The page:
Some couples have really defined what they want to do, who is going to be the donor and who is going to be the recipient. Sometimes, it’s not as specified, and we’ve built a lot of families of all kinds. We have many families that one of the partners give the eggs to the other mother, and they have a child out of this. Then for the second child, we do it the other way around, so the one who was the carrier gives the eggs to the other mother, so in concept, they both share genetics and epigenetics for all of their children. There are other couples when there’s an age difference, what we recommend is for the younger one to give the eggs, for the older one to carry the pregnancy, and sometimes if we can’t do it all the way around, then these embryos of the couple can be transferred, also to the one that gave her eggs previously. All the combinations, we’ve done it, and those can be planned, the limitations are the medical issues that the partners can have like the age, ovarian reserve and all the other issues can change the way of the ROPA method.

To be considered for embryo adoption, therefore to receive an egg. Is there an age limit for the receiver?

The risks of receiving any gamete or an embryo are related to the age of the mother that is going to carry and all the medical diseases that could be concomitant to this person. Also because with a given gamete there’s a little increased risk because of the technique of preeclampsia which is the high blood pressure at the end of the pregnancy. It is because of some immunological issues that we are still trying to understand, but it’s low, and usually, it’s not that severe. Apart from this risk of preeclampsia, the chance of pregnancy depends on the age of the egg that generated this embryo. In Spain, the law says we can’t transfer embryos over the age that we consider adequate, and every centre makes their own interpretation according to what we consider would be the maximum age that we would accept. With ageing comes diabetes, the high blood, the overweight etc ., so we have to decide what is the age where we wouldn’t transfer an embryo. In our centre, it is 50, which is the main physiological age for menopause. In some centre, it’s 55 in Spain. In most centres in Barcelona, it is 50, but some of them accept 55.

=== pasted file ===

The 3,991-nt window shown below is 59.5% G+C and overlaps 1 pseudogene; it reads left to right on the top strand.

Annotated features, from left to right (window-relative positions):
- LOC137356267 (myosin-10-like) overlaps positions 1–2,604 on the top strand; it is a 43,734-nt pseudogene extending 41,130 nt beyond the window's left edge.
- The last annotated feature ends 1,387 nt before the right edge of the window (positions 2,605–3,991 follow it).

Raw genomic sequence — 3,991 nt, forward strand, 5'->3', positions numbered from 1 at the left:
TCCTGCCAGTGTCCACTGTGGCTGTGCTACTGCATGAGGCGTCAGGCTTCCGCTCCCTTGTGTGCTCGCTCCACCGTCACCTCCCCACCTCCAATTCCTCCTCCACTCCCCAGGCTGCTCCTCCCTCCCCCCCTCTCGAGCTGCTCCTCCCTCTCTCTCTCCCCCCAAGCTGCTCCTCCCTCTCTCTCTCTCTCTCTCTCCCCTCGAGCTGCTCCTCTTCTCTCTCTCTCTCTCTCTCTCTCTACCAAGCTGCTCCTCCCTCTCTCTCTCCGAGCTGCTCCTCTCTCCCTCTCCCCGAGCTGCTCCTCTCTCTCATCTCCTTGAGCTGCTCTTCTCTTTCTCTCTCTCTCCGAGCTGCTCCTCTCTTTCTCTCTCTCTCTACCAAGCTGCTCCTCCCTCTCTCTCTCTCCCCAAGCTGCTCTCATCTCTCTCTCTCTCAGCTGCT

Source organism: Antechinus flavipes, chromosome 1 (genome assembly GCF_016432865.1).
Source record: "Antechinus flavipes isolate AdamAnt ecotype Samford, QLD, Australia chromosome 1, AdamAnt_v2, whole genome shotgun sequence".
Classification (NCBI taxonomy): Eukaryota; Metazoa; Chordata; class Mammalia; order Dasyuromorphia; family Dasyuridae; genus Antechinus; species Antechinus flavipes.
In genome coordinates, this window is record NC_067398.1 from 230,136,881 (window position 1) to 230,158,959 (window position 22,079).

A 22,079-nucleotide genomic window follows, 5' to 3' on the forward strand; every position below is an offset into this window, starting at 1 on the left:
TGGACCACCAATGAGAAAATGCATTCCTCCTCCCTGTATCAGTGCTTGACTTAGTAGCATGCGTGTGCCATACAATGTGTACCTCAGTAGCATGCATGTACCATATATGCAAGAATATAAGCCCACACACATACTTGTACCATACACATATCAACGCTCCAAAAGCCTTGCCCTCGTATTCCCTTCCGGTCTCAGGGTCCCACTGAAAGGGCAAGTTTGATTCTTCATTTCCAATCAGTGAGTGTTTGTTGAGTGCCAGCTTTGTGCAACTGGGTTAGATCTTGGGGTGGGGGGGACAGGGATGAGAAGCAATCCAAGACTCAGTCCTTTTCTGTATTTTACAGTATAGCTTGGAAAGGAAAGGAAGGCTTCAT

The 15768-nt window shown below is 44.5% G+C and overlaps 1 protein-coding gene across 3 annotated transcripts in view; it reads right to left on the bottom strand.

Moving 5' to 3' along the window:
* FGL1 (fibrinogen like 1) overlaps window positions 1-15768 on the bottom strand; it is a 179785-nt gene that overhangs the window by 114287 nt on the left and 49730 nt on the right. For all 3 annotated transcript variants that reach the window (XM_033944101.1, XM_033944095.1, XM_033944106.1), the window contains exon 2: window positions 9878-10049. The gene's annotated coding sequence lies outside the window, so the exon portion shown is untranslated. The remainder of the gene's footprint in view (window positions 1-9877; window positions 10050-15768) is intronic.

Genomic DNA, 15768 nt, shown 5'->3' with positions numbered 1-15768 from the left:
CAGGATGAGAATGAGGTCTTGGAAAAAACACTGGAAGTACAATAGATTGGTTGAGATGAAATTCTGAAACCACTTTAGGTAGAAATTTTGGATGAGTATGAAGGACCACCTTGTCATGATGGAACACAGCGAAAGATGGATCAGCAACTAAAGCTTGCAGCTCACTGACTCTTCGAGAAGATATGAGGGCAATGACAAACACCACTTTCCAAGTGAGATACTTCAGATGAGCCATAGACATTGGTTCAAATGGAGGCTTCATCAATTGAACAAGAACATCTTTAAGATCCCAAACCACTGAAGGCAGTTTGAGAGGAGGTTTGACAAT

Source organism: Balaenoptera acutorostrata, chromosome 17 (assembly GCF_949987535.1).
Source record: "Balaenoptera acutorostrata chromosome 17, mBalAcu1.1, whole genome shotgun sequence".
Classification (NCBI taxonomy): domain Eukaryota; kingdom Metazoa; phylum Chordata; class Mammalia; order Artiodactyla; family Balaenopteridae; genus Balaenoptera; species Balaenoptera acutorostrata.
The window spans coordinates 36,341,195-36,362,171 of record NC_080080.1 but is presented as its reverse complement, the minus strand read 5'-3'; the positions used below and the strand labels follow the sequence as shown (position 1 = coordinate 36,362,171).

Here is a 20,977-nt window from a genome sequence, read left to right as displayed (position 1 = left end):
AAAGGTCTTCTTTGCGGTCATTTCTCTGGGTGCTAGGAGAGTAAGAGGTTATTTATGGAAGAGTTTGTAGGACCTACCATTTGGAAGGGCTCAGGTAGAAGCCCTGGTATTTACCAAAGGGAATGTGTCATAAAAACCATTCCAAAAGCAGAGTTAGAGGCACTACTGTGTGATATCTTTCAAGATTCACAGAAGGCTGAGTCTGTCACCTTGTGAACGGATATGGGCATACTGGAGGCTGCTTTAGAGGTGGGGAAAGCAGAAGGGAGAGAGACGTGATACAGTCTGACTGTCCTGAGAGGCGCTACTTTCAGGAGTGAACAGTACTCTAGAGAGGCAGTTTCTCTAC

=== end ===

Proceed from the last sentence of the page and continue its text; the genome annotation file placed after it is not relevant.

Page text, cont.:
How many embryos can be donated from the same couple?

A couple can give all of the embryos that they have remaining. The problem with this is that we usually don’t have that many embryos remaining, the supernumerary embryos, especially when we talk about day-5 embryos, there are not that many of them. If we are talking about a standard patient or a couple who gives their embryos, those are the patients that already used some of the embryos. Usually, these groups are 1-3 embryos at the most, but the patients that want to donate these embryos can give in donation as many embryos as they have.

Authors
Anna Galindo Trias, Dr.

Anna Galindo Trias, Dr.

Dr. Anna Galindo Trias has been a Medical Director at Gravida International Center of Assisted Human Reproduction of Barcelona, Spain since 2010. She studied in Spain, Australia and the USA. Between 2003-2004 she studied at the Research Fellowship and Medical Observer at Center for Reproductive Medicine and Infertility, New Presbyterian Hospital-Cornell Medical Center, New York, USA. She has been a speaker at numerous national and international meetings and conferences. Dr. Anna speaks Catalan, Spanish and proficient English.
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Caroline Kulczycka

Caroline Kulczycka

Caroline Kulczycka is an International Patient Coordinator who has been supporting IVF patients for over 2 years. Always eager to help and provide comprehensive information based on her thorough knowledge and experience whether you are just starting or are in the middle of your IVF journey. She’s a customer care specialist with +10 years of experience, worked also in the tourism industry and dealt with international customers on a daily basis, including working abroad. When she’s not taking care of her customers and patients, you’ll find her travelling, biking, learning new things or spending time outdoors.